Ramsey Russell: I’ll say this. Since high school, that time warp I’m in, the Eagles—
Lee Kjos: You just saw them a couple of weeks ago, didn’t you?
Ramsey Russell: Oh, I did, God. Let me tell you how I ended up seeing the Eagles. My wife—who is just my soulmate, golly, man, I’m blessed to have a woman like that in my life. But she, a couple of years ago, maybe it was just last year, she wanted to go see Elton John, Sir Elton John. I’m like, “Get out of here.” Never mind the fact that I know every word of every song he plays. I’ve heard it a million times. I mean, it’s Elton John. Come on. I would never have gone and seen him in high school. But I went because that’s what a good husband does. You go and do things with your wife. And we loved it. It was awesome. It was a great performance. I didn’t realize till I saw him on stage out there how short he was. He’s old. It’s like this little eighty year old man, but, oh, when he hit those piano keys. And that started something, Lee, it started something because that was his last performance. That was the last time I would ever be able to see him live. I’m glad I did it. It was a great performance, and I have not been to concerts since at least college.
So twenty-five years, I have not been and seen a live concert. Boy, has that environment changed. Smoke-free entirely. No lighters. Everybody’s holding a cell phone instead of a lighter. Then, you can buy liquor—it’s expensive, but you can buy liquor—you ain’t got to bring your own in. Here’s what gets me: everybody in the audience is my age. There’s not a bunch of young hellions no more, with long hair. It’s just my age folks, you know? So I said, “You know, that was kind of cool.” I’ve always wanted to go see— Well, I heard Kiss was making a tour. In 1979, I saw them in Jackson, Mississippi. First rock concert I’d ever been to. I cannot imagine turning my twelve year old kid, with his twelve and thirteen year old buddies, loose at a rock concert. But back in those days, you could.
Lee Kjos: So you saw Kiss in full dress in ‘79.
Ramsey Russell: I did. But guess what? I saw them last year, again, in Birmingham. These guys have got to be in their 70’s. There was this big, massive curtain hanging, and the music started, “The Hottest Band in the World.” When that curtain dropped, the fireworks and the cannons and everything just, “Bam! Bam! Bam!” started, and those dudes come down in their full regalia. Gene Simmons—he spit blood, he blew fire, and Paul Stanley floated across the crowd. My sides hurt, the next day, from laughing and having such a good time.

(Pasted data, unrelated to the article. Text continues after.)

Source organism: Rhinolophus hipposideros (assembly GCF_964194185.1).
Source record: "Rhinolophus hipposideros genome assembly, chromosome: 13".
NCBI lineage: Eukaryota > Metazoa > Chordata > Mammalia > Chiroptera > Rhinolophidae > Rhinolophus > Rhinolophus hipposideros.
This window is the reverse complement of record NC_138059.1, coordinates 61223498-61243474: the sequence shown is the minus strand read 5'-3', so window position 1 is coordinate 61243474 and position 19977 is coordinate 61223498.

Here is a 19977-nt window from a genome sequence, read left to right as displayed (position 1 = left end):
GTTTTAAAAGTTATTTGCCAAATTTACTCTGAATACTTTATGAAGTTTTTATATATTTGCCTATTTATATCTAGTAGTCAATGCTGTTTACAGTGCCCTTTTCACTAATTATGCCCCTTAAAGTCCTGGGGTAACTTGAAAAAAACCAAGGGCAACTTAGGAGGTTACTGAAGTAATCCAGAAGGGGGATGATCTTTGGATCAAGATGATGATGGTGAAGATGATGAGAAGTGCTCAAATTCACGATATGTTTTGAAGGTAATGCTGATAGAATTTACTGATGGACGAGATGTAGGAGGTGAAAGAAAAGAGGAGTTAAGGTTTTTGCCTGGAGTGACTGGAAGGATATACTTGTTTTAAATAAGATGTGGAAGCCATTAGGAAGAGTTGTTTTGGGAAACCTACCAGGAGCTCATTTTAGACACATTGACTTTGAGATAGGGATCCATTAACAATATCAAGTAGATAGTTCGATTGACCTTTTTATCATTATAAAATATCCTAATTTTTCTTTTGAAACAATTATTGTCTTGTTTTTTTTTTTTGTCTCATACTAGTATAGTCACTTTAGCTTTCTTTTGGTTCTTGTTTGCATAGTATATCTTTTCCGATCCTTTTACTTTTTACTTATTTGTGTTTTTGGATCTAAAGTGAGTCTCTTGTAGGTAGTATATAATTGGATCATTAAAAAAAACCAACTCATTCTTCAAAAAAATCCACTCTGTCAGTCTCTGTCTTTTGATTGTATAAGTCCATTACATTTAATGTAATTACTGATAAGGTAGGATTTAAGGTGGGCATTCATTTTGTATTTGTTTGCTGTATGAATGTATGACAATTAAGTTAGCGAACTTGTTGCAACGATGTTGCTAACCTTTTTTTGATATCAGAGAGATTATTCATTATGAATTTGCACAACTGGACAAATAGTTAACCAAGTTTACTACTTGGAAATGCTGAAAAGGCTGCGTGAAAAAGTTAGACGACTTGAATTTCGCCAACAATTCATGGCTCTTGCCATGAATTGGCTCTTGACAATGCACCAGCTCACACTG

Then, I said, “Okay, let’s go see Bob Seger.” I always want to see that dude. Kiss, Bob Seger, the Eagles, Eric Clapton, and Stevie Ray Vaughan. Those five albums there—live versions of those five albums—since high school, at no time, in a truck, have I ever been without those five music sets to get me through. And John Prine, you can throw him in there. I’ve always had them for when I’m driving. I’ll turn it on. And depending on how late it is, and how tired I am, depends on how loud I’ll sing along with them, if I’m by myself in a truck. That’s my music, man. That’s my go-to.
So we went and saw the Eagles, and that was what was so crazy. I got back from Azerbaijan, we were home for a few days, we drove down to Dallas, and, I can remember, it was an incredible concert. But my wife— We got a rule about this little concert stretch we’re doing here lately. She don’t tell me how much the tickets cost because, if she does, it’s going to ruin the experience for me. When the Eagles did their big, final farewell tour with the original members, I was in college and I refused to go because they charged an obscene amount of $75 per ticket. And that was absurd, I had never paid more than $14 to see anybody, and that was just highway robbery. I refused to go see them. And I regretted it, when Don Henley died. When he died, I said, “Man, you screwed up there.” But we went and saw them. It was funny because I didn’t see nobody under thirty years old. It was an incredible concert. They did a really good show.
Vince Gill and Glenn Frey’s son were both on stage, and they were incredible musicians. Everything what I’d hoped it’d be. But I can remember, it was sold out, of course. They were at Maverick Stadium, it was sold out. Even up and down the aisles, we were kidding, “Don’t be coughing on me! Ha, ha, ha.” It was all just a joke. It ain’t a joke no more. I wouldn’t get in that crowd, right now, to save my soul. But I’m glad I went. I’m glad I got to go see them. I hope, one day, the world will regain normalcy, and I can go see some more of these cats. I hope that John Prine recovers and tours again, so I can go see him. You know, I’ve seen Marshall Tucker a bunch of times. Their band has been reincarnated so many times, I think their total band member list is in the high thirties or low forties, with how many people have come in and out of it. But what’s some of your go-to, default, listened-to-a-million-times music?
Classic rock music just brings you back to a time and place where things were just a lot different, a lot simpler times. – Lee Kjos
Lee Kjos: Well, there’s a big difference between studio albums, or live albums, or seeing people live. I always go back to Skynyrd, Tucker, Zeppelin. Some live concerts, I remember, that were just outrageous was, like, Sabbath in ‘75. I was no more than fifteen yards from them and those speakers. And, oh my God, dude, were they loud. My ears hurt. So I would have been fifteen, that was summer 1975. I think it was Parade Stadium in St. Paul. It was Sabbath, and, I mean, my ears hurt for weeks. Damage, but, hell, back then in the seventies, I had damage from all kinds of stuff, you know?